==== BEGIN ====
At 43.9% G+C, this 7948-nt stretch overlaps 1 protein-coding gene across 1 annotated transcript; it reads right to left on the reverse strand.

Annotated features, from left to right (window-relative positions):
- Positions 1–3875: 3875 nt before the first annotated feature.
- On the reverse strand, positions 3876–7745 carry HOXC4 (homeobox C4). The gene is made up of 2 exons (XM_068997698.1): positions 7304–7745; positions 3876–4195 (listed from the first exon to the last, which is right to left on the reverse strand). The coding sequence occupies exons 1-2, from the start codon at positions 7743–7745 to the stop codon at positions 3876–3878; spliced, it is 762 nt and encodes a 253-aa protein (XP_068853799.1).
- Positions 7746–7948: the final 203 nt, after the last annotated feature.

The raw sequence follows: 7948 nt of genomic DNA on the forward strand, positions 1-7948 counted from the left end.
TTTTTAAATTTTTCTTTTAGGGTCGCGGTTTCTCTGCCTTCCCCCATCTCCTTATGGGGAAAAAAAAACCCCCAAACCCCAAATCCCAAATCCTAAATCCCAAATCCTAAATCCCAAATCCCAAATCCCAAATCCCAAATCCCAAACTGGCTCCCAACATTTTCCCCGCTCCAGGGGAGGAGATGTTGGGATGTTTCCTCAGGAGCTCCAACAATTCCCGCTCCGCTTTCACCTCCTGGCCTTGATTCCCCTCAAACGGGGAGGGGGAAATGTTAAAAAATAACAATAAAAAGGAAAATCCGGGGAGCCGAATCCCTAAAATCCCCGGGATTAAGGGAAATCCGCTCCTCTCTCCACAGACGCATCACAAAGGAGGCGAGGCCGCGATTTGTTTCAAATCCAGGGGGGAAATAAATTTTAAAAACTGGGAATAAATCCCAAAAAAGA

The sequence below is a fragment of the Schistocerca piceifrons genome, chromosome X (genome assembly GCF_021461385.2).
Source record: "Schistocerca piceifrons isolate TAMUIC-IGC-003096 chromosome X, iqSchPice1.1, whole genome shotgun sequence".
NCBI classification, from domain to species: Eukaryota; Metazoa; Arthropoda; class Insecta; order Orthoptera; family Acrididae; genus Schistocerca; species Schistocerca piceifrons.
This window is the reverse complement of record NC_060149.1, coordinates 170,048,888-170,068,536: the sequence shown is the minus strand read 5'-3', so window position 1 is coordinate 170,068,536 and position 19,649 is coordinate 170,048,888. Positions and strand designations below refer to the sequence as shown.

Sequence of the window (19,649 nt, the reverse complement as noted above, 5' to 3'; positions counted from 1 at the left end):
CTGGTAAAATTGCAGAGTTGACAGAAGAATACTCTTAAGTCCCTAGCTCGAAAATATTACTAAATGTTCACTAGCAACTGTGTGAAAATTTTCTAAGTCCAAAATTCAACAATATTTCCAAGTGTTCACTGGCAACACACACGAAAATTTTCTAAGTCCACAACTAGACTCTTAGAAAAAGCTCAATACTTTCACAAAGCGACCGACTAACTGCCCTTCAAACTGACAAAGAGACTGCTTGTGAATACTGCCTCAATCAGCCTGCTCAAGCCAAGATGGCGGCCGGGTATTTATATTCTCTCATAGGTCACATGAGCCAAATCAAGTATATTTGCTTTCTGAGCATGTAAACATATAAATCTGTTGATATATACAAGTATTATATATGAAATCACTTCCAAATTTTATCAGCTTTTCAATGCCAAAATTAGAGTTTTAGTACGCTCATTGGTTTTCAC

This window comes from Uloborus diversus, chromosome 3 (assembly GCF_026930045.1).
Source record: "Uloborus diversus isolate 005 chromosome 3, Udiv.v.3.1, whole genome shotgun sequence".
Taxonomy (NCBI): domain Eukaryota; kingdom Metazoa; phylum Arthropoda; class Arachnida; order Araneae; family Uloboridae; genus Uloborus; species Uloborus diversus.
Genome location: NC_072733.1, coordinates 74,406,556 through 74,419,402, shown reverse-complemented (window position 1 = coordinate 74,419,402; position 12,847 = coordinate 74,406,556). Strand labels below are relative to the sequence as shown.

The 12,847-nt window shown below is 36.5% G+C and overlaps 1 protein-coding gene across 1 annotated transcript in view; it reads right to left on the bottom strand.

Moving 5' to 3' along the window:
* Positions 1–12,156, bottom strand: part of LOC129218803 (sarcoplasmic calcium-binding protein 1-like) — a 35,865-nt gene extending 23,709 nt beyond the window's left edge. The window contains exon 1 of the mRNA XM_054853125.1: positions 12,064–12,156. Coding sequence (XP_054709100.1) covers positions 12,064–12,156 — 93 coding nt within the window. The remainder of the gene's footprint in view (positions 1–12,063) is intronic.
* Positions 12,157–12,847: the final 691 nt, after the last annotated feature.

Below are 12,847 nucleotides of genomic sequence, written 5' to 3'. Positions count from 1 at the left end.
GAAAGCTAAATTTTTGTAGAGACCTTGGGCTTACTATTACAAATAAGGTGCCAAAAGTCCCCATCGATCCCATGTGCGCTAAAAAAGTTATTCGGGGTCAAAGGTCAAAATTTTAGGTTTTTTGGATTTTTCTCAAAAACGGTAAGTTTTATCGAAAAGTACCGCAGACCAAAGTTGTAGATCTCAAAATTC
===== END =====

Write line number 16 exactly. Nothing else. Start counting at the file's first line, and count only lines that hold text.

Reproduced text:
Taxonomy (NCBI): domain Eukaryota; kingdom Metazoa; phylum Arthropoda; class Arachnida; order Araneae; family Uloboridae; genus Uloborus; species Uloborus diversus.